how important is cub appeal (style of house)

mamattorneyMarch 10, 2013

Just curious what people think. I'm willing to look past an outdated or just "not my style" exterior if the inside is good for our family. My husband refuses to even look at (what he deems) "ugly" houses.

The biggest offender in my neighborhood - mansard style roofs; they are neither my nor my husband's favorite. They look very 1960 - 70's to me. I'm not saying the landscaping isn't nice or that they are in any kind of neglected state. It's simply the style of the home - so nothing the seller could do about it and nothing we could do about it without dropping major dollars on a facade renovation.

Just because it's not my dream home style, I would look at them and consider one if the inside was great; he won't get past the listing on Redfin.

What do you think.

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Curb appeal and style of house are two very different things to me.

A house could be exactly my style and still have zero curb appeal....

    Bookmark   March 10, 2013 at 1:30PM
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If the house is unattractive to one of you, don't bother to look at it.

The time and $$$ it takes to install a new facade could be spent on something better.

    Bookmark   March 10, 2013 at 2:01PM
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The exterior style is *very* important to me...I could not live in a house that did not appeal to me architecturally. So I guess I am like your husband! Curb appeal, which to me means cosmetic touches and landscaping, is something I could fix if I liked the location and style of house.

    Bookmark   March 10, 2013 at 3:56PM
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I don't need curb appeal to look at a house, but I need to see the possibility of curb appeal. If I really loved a location and the interior of a house, I'd look for ways to make the outside work for me, getting professional input if needed.

Take a picture of the house in question and post it on the Decorating board - ask for curb appeal help. Also, try googling for updating a mansard roof home Some mansards are proportioned weirdly but others have nice lines and just need updating.

    Bookmark   March 10, 2013 at 4:55PM
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Great idea to post on the decorating board. I just think - take that roof down - but maybe there's a better way! I'll post the listing over there and see what they say.

    Bookmark   March 10, 2013 at 6:41PM
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very. . .I'm not going to live in any ugly home. Ever.

If there was something extremely unique about the lot - I might consider it.

Otherwise - don't even show it to me, I'm not buying.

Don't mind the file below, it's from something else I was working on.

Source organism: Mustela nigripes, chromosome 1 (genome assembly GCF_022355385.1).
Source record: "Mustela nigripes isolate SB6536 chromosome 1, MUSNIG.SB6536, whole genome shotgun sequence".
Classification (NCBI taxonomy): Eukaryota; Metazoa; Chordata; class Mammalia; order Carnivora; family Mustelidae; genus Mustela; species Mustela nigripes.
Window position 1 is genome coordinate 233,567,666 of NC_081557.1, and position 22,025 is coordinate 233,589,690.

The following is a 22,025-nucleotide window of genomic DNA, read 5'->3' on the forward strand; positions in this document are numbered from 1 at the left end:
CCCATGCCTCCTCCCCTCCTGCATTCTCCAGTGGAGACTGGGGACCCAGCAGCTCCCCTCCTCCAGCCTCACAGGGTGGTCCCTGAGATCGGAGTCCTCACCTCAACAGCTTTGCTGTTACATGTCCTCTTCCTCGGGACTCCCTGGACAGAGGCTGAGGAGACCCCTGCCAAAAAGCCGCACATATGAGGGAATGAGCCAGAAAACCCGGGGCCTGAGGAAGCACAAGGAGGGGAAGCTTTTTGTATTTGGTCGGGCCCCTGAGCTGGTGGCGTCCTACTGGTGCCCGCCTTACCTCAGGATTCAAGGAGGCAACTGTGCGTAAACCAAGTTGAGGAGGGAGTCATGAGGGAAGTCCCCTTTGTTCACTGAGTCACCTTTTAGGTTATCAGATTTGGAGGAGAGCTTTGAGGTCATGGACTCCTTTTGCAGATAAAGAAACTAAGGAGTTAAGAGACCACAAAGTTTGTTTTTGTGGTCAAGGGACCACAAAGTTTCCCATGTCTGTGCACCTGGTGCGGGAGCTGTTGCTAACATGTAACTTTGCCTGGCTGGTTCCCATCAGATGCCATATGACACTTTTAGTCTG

Bookmark   March 10, 2013 at 11:20PM
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Circus Peanut

Curb appeal? Depends on the person.

Cub appeal? Always important! ;)

    Bookmark   March 11, 2013 at 9:41AM
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I'm with the others who say the house has to appeal to them architecturally. The bad part of that is it really restricts my choices when house hunting. The good part of that is . . . that it really restricts my choices when house hunting. I'm one who tends to analyze things to death and "shop" so much that the inventory has changed by the time I'm satisfied I've made the right choice. So having a smaller number of possibilities actually helps me with the decision making.

In your particular case, your DH just can't stand the 60s-70s mansard houses. He can't stand them from the street, so just imagine how he'd feel if he had to live in one. I'm sure you've got plenty of other options, so I'd just look at the bright side and be glad you've eliminated at least one small sub-class of houses from the conversation!

    Bookmark   March 11, 2013 at 10:10AM
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Agree with the others. Why choose something that you don't like and can't change? Your home is a huge investment. And it is, well, your home. You want to feel pleasure at the sight of it when you return to it.

    Bookmark   March 11, 2013 at 11:27PM
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In my almost 50 years of owning homes, I've found that the style of a home -- inside and outside -- has a significant effect on my outlook and disposition. I would never again live in a home that was unattractive in any way, regardless of its other qualities.

This post was edited by kudzu9 on Fri, Mar 15, 13 at 12:41

    Bookmark   March 11, 2013 at 11:48PM
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Agree with the others. You want to be proud of your home.

    Bookmark   March 13, 2013 at 9:21PM
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Also agree with other comments. I would never consider buying a house whose exterior or interior was unappealing architecturally unless I was prepard to pay whatever it took to fix it to my liking.

Life is too short to live anywhere that is unappealing and frustrating, if there is any choice whatsoever.